The Best of Both Worlds? It’s Possible

The Bigger Picture In Selling Your Business

Realise the Best Outcome When Selling Your Business

Are you considering making the significant decision to sell your business? If you’re worried about the potential outcomes, you are not alone. Many owners are kept awake with the sheer range of possible eventualities and pitfalls as they choose to sell their business.

Normally, the concerns are based on one of these reasons:

  • They do not have a planned exit strategy, and are making a spontaneous choice, or
  • They are not ready to give up their business as yet, or
  • They have not seen the upside to a well-managed exit

Both of the first two options are well worth reflecting on before you start selling your company, and we have tackled these in previous posts – are you prepared for your business sale? and plan your future beyond your business.

However, this article covers the benefits of exiting, and how the smart business owner can plan for and manage it to their best advantage. Particularly, if as with many business sellers, you intend this to be your ‘final’ career move before retirement.

What Do We Mean By ‘Best of Both Worlds’?

Well Planned Business Exit

For a business owner, particularly one who has been a majority shareholder in the same business over the course of a few years, the best of both worlds should mean:

  1. A significant financial reward for the existing business
  2. A set of fair incentives to realise a good transition, often related to future performance

These two outcomes should also work for the new owners. After all, a well-managed transition and stable management team are often top of the list for the discerning buyer.

If you want to de-risk and sell up, then there is the option of remaining as an employee within the business for a few further years. This can be the most rewarding outcome: where you realise a reward for the business and can plan your own retirement without the anxiety about succession plans, or what may happen to the business beyond your tenure.

How to Realise a ‘Well Managed Exit’ When Selling Your Company

Selling Your Business but Staying On

Once you have come to terms with selling, then you need to consider your exit and, ideally, map it out. Consider these things:

  • Set time targets: at what age or year would you like to sell? At what age would you like to retire?
  • Prepare your exit plan: how are you going to sell your business? What advisors or methods are you going to use? What is the profile of your ideal buyer?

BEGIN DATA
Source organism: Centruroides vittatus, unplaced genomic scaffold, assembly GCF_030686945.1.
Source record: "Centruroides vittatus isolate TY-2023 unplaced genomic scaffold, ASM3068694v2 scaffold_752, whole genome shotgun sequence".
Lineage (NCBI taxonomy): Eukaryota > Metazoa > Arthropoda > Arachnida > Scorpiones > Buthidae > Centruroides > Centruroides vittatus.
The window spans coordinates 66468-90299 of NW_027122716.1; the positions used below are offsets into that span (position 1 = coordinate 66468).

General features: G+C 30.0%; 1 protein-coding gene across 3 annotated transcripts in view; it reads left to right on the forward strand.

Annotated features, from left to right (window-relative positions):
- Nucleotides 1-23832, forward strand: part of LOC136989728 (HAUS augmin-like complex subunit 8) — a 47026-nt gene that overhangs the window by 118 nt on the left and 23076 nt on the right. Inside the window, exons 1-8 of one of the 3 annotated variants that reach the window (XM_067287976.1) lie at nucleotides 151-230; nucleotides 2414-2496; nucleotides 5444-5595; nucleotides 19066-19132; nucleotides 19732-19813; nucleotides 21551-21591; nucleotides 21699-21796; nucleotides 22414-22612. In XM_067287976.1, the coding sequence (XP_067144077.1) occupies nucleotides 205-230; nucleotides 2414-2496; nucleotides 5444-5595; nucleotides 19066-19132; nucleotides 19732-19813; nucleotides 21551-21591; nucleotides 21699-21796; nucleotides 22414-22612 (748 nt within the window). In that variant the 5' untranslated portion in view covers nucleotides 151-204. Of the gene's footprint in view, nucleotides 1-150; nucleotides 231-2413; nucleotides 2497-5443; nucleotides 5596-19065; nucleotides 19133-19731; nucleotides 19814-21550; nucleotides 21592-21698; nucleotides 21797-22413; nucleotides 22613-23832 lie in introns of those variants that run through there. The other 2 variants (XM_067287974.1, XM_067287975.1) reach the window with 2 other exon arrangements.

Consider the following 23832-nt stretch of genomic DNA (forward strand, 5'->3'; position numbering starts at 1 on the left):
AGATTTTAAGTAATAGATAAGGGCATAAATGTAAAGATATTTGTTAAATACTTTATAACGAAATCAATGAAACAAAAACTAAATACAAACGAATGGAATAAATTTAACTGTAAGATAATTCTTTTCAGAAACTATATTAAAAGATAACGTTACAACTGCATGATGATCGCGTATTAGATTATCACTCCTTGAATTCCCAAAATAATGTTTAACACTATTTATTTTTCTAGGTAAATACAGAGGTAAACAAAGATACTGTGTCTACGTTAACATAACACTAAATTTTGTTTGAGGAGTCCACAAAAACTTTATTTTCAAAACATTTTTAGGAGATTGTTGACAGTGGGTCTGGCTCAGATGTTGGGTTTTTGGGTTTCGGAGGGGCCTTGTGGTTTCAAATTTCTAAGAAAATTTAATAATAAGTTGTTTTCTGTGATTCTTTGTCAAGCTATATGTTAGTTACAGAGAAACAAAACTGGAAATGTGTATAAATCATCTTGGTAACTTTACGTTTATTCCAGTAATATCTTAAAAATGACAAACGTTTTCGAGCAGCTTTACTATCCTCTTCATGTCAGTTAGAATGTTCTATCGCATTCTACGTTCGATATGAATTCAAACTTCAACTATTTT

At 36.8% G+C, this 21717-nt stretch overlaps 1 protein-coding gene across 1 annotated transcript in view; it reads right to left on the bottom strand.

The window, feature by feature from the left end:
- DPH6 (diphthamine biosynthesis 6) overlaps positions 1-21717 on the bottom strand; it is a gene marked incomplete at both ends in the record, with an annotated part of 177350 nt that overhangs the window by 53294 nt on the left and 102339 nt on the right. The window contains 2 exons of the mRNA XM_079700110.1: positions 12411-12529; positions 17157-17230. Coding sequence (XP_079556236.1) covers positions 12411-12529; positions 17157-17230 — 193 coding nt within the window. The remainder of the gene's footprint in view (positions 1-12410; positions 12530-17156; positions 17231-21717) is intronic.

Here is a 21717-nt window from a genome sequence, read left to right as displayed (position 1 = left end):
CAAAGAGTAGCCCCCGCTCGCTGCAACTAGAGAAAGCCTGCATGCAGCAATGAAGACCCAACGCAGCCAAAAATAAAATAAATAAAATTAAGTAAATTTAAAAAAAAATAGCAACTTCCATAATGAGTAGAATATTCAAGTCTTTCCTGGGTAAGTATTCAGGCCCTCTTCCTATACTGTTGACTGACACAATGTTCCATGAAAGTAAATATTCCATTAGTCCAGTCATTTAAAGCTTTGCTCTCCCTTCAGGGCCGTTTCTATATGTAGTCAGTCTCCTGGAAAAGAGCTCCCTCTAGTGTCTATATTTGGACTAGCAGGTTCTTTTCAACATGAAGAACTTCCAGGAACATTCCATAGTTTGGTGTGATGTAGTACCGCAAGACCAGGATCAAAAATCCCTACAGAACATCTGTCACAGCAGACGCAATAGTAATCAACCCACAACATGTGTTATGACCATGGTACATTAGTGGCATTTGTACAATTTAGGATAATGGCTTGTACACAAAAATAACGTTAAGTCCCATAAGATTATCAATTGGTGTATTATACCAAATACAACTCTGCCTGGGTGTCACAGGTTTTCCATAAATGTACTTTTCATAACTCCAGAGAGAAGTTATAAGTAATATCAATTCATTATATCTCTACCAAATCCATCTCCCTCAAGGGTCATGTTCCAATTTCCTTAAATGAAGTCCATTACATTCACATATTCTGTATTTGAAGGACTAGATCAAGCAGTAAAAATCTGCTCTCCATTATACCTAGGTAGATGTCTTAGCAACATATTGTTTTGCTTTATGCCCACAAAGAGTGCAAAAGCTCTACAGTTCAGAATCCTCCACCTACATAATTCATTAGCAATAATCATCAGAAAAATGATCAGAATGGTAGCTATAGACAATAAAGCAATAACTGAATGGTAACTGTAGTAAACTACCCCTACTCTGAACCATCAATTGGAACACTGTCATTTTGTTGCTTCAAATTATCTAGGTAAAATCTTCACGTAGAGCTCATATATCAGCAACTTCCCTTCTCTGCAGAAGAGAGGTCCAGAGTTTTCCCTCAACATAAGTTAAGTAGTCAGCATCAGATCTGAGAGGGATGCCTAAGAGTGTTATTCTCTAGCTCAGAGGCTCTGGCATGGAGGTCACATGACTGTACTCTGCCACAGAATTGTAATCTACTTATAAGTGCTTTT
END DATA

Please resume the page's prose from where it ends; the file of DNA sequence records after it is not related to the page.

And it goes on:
• Seek advice: talk to business sale experts, like Firm Gains, and ask them about the process. Compare this advice with your early plans
  • Prepare your sale pack: make sure that your company details are all up to date, share certificates, register, contracts (employment and suppliers)
  • Know your non-negotiables: what are your ‘red lines’ when it comes to selling? It is worth letting buyers know early so that time is not wasted if they are not willing to match your expectations
  • Be flexible elsewhere: you may not get every box ticked on your perfect exit so know what you want, but be prepared to listen to your buyer and use the less important items for a stronger result
  • Exercise patience: if you are going to find a buyer who fits with your plans and valuation of the company too, then you may need to turn down a few approaches before the right one comes along
  • Don’t be greedy: explore business valuation methods early, and understand the ballpark figure for your company shares based on fact, not supposition. Yes, press for the best deal you can get, but if you are too demanding, buyers may walk away. You may be left rueing rejecting a really good offer. As the saying goes: “you never know when you have received your best offer”
  • Know your buyer: ensuring they have funds to acquire may be an early consideration, but also take the time to get to know your buyer and understand their vision for the company. What motivates them? Could they be someone you could work for? Is their vision compatible with yours?

A business owner who has considered all of these things will be in a much healthier position to work with new owners. They will be ready to change from being an owner to employee. It does not mean that there won’t be issues, but it makes it much more likely that the sale will be successful, and a stronger future working relationships.

Whereas the owner who sells in a hurry, or isn’t prepared to work with the new owners, can end up carrying regret and resentment with them long after they have left the company.

There is a Strong Financial Case for a Well-Planned Business Exit

Having read this article, you may still be keen on exiting your company as quickly as possible, and certainly, that can be an option, and for some buyers, is a preference.

However, before you jump, consider these observations based on our experience:

  • If you remain, normally the overall offer will be higher. Buyers tend to favour those who stay with the company and have more confidence in meeting a valuation
  • If you remain, and a proportion of the agreed share purchase price is based on performance, you will have more influence over your future returns if you’re within rather than outside your company
  • If you remain, you will benefit from both salaried pay as well as earn-outs and possibly other performance-related bonuses
  • If you remain, you will retire later with more overall capital income and a later retirement date giving you a more secure future

A successful company sale is not just about coming away with the best value for your shares, but finding the right balance with your buyer and planning out the most attractive future for you as well as your company.

If you want to map out your business exit strategy, then let’s discuss. Contact Firm Gains or call us on: 0333 050 8225.

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